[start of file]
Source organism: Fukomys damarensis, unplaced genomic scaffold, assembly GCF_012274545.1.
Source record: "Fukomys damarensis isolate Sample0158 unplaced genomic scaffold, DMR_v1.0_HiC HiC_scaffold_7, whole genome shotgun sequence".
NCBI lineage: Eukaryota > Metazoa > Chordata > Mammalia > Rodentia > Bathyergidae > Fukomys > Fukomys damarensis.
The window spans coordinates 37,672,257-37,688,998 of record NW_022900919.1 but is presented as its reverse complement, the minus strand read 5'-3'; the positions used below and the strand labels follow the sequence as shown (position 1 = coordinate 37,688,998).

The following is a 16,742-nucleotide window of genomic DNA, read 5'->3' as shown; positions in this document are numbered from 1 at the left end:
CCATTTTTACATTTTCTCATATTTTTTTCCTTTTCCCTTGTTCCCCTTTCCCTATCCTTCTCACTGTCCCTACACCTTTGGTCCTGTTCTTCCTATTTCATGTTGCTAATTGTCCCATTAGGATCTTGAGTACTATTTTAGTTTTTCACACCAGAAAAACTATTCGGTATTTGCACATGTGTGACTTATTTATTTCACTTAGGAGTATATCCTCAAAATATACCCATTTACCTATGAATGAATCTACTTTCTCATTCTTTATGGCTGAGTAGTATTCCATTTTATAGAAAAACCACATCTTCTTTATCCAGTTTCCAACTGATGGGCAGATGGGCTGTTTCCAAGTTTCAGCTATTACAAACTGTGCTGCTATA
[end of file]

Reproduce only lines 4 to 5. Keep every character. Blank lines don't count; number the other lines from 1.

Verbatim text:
The window spans coordinates 37,672,257-37,688,998 of record NW_022900919.1 but is presented as its reverse complement, the minus strand read 5'-3'; the positions used below and the strand labels follow the sequence as shown (position 1 = coordinate 37,688,998).

The following is a 16,742-nucleotide window of genomic DNA, read 5'->3' as shown; positions in this document are numbered from 1 at the left end: